Their research shows that university students now see nothing wrong with showing friendship to another man through a kiss on the lips.
Dr Eric Anderson, from the University’s Department of Education, found that 89 per cent of white undergraduate men at two UK universities and one sixth form college, said they were happy to kiss another man on the lips through friendship. Men of other ethnicities were not studied.
He found that 36 per cent of these men have also engaged in sustained kissing, initially for shock value, but now they occur just for “a laugh”.
Dr Anderson said: “Heterosexual men kissing each other in friendship is an offshoot of what happens when homophobia is reduced. At these universities, overt homophobia has reduced to near extinction, permitting those men to engage in behaviour that was once taboo.
“Men are kissing each other in university clubs and pubs, in front of their peers, and for many it serves as an occasional, exuberant greeting or banter when partying. The kiss is a sign of affection in student social spaces, a sign of victory on the pitch, or celebration at a nightclub but it does not have a sexual connotation in any of these spaces.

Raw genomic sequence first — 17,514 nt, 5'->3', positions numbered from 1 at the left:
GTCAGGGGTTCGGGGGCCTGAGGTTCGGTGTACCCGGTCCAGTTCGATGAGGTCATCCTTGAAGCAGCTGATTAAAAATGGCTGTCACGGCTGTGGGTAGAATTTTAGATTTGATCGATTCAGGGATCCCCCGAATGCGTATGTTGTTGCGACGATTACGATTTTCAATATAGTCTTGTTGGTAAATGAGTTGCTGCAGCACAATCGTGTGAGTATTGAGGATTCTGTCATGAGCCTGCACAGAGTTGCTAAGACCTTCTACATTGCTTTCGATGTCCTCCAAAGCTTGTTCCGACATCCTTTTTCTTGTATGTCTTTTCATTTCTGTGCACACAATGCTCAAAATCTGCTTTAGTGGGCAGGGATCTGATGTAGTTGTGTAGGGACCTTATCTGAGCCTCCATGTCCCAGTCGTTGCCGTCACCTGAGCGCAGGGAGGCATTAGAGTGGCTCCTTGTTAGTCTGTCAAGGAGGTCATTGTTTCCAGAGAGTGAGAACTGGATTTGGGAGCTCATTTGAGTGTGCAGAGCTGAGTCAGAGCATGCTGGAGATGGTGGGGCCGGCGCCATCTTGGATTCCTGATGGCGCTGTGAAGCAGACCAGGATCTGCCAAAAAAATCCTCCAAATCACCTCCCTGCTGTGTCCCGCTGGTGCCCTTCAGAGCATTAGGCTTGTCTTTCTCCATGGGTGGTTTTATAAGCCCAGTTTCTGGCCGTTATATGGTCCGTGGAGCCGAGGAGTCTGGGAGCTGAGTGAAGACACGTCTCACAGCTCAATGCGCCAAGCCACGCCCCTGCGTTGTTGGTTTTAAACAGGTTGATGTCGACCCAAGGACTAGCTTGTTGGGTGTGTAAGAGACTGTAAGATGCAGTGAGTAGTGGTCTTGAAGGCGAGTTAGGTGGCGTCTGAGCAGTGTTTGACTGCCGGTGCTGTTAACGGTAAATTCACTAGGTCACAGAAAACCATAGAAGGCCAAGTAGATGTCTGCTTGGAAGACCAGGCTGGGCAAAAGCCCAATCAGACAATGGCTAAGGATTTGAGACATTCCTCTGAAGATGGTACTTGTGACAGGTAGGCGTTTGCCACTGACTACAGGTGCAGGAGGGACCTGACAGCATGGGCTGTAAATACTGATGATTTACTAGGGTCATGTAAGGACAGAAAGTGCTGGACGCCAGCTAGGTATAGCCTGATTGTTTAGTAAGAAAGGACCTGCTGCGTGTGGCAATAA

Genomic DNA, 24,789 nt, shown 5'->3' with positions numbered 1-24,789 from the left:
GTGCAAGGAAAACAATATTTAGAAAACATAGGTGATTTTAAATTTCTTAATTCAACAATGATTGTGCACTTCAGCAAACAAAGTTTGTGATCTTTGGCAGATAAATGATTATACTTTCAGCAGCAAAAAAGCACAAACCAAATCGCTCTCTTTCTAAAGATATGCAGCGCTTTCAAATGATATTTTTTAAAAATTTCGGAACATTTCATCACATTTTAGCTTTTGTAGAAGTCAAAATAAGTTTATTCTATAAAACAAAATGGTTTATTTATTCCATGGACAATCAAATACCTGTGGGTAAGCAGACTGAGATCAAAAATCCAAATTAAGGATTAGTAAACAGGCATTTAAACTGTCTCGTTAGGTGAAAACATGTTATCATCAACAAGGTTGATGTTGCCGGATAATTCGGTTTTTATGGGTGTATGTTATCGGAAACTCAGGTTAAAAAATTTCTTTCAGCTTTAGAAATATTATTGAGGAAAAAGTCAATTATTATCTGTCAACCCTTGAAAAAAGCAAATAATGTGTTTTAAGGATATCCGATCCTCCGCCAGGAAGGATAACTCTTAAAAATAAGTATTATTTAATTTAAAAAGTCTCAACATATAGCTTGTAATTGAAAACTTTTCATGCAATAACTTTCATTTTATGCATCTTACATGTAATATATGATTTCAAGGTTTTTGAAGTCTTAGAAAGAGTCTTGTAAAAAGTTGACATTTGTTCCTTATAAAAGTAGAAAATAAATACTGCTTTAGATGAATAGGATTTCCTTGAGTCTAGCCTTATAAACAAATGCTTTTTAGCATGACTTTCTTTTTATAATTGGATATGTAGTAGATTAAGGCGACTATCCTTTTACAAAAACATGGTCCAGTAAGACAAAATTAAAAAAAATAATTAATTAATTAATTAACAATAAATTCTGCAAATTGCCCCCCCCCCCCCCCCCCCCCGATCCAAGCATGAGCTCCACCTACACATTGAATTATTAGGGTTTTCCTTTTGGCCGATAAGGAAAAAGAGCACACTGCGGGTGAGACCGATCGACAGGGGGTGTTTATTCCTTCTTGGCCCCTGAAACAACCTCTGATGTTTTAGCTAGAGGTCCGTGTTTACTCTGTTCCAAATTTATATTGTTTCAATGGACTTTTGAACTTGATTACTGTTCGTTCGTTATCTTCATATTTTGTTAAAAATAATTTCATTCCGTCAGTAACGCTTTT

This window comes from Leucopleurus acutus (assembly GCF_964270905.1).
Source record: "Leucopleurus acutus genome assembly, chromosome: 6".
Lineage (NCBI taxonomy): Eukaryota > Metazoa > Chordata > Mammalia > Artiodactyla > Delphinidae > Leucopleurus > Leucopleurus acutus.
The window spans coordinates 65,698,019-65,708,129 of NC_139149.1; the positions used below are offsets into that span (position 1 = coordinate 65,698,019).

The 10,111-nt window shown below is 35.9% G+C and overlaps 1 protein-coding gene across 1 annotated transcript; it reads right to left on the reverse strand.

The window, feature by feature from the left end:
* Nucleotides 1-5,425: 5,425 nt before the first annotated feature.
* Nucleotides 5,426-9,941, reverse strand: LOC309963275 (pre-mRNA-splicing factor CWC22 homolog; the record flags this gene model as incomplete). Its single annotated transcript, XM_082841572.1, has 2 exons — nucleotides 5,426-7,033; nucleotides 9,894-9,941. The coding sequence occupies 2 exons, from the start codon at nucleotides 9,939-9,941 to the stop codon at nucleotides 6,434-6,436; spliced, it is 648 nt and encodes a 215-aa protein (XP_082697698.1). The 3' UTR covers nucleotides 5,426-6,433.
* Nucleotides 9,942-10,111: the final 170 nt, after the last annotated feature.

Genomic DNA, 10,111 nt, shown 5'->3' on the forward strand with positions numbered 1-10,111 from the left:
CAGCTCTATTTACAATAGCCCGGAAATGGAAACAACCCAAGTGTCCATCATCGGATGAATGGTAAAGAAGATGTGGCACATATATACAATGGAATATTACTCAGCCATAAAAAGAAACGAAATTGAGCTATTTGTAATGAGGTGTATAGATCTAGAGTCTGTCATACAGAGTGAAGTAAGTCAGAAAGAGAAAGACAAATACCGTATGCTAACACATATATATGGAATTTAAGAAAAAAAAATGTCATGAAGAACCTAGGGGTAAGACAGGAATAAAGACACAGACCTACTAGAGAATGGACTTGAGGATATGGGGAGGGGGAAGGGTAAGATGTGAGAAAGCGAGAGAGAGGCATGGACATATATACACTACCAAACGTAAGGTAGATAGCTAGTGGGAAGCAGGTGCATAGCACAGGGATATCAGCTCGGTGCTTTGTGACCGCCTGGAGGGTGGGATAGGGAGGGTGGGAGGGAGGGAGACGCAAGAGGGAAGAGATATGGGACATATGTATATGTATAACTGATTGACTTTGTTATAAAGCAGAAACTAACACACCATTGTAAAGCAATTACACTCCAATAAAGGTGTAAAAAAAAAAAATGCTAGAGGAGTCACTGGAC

“It seems generally younger people are becoming more and more open minded with each generation.”
Adi Adams, who is studying a PhD in Sociology at Bath, helped Dr Anderson with the research.
He said: “We noticed that more and more men were kissing each other in clubs or after scoring a goal as a form of celebration, and many would put pictures of themselves kissing their friends on Facebook. We then began our research and realised that the way men tell each other that one has made it into their circle of close friends is to kiss. In this respect men are catching up with women who regularly use a kiss as a sign of affection to a female friend.”
Adi, who is heterosexual, added: “My first experience of kissing a man was at uni and I was bit taken aback, but now it feels like a normal act of friendship. It doesn’t feel that it threatens my masculinity or heterosexuality – instead it is becoming part of acceptable masculinity and heterosexuality.”
University of Bath undergraduate Daniel Eagles said he didn’t have a problem with kissing his male friends.
He said: “I am comfortable to kiss my friends in situations such as their birthday or when someone scored a goal or just if we are having a laugh. Physical contact with your friends helps to bring you closer. I have been in a relationship with my girlfriend for more than a year and she doesn’t think anything of it when I kiss my guy friends.”
Dr Anderson’s research is published online in the prestigious journal, Archives of Sexual Behaviour. He is now expanding his research to see how these attitudes are affected by race and social class.